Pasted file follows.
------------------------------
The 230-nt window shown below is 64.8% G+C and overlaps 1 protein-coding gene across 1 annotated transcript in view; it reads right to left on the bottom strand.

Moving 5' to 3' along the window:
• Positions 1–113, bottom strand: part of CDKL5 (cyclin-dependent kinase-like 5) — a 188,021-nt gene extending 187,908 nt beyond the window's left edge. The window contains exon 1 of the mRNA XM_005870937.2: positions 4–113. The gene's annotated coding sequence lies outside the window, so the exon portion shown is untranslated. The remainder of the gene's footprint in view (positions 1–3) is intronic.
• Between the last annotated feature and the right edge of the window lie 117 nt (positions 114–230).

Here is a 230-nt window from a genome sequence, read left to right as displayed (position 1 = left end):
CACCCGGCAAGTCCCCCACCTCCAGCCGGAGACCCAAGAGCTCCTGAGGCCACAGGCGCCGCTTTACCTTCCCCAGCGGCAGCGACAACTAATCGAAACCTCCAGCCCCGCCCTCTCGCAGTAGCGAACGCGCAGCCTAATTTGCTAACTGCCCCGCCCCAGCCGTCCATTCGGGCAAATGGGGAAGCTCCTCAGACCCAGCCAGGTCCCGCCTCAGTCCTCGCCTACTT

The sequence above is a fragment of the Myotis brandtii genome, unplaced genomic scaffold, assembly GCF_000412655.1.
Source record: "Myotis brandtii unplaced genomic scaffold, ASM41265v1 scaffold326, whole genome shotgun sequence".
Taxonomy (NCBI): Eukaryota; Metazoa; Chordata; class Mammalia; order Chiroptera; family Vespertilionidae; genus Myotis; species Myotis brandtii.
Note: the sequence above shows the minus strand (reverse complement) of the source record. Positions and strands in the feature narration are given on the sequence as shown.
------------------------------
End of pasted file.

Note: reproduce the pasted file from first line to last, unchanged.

The 230-nt window shown below is 64.8% G+C and overlaps 1 protein-coding gene across 1 annotated transcript in view; it reads right to left on the bottom strand.

Moving 5' to 3' along the window:
• Positions 1–113, bottom strand: part of CDKL5 (cyclin-dependent kinase-like 5) — a 188,021-nt gene extending 187,908 nt beyond the window's left edge. The window contains exon 1 of the mRNA XM_005870937.2: positions 4–113. The gene's annotated coding sequence lies outside the window, so the exon portion shown is untranslated. The remainder of the gene's footprint in view (positions 1–3) is intronic.
• Between the last annotated feature and the right edge of the window lie 117 nt (positions 114–230).

Here is a 230-nt window from a genome sequence, read left to right as displayed (position 1 = left end):
CACCCGGCAAGTCCCCCACCTCCAGCCGGAGACCCAAGAGCTCCTGAGGCCACAGGCGCCGCTTTACCTTCCCCAGCGGCAGCGACAACTAATCGAAACCTCCAGCCCCGCCCTCTCGCAGTAGCGAACGCGCAGCCTAATTTGCTAACTGCCCCGCCCCAGCCGTCCATTCGGGCAAATGGGGAAGCTCCTCAGACCCAGCCAGGTCCCGCCTCAGTCCTCGCCTACTT

The sequence above is a fragment of the Myotis brandtii genome, unplaced genomic scaffold, assembly GCF_000412655.1.
Source record: "Myotis brandtii unplaced genomic scaffold, ASM41265v1 scaffold326, whole genome shotgun sequence".
Taxonomy (NCBI): Eukaryota; Metazoa; Chordata; class Mammalia; order Chiroptera; family Vespertilionidae; genus Myotis; species Myotis brandtii.
Note: the sequence above shows the minus strand (reverse complement) of the source record. Positions and strands in the feature narration are given on the sequence as shown.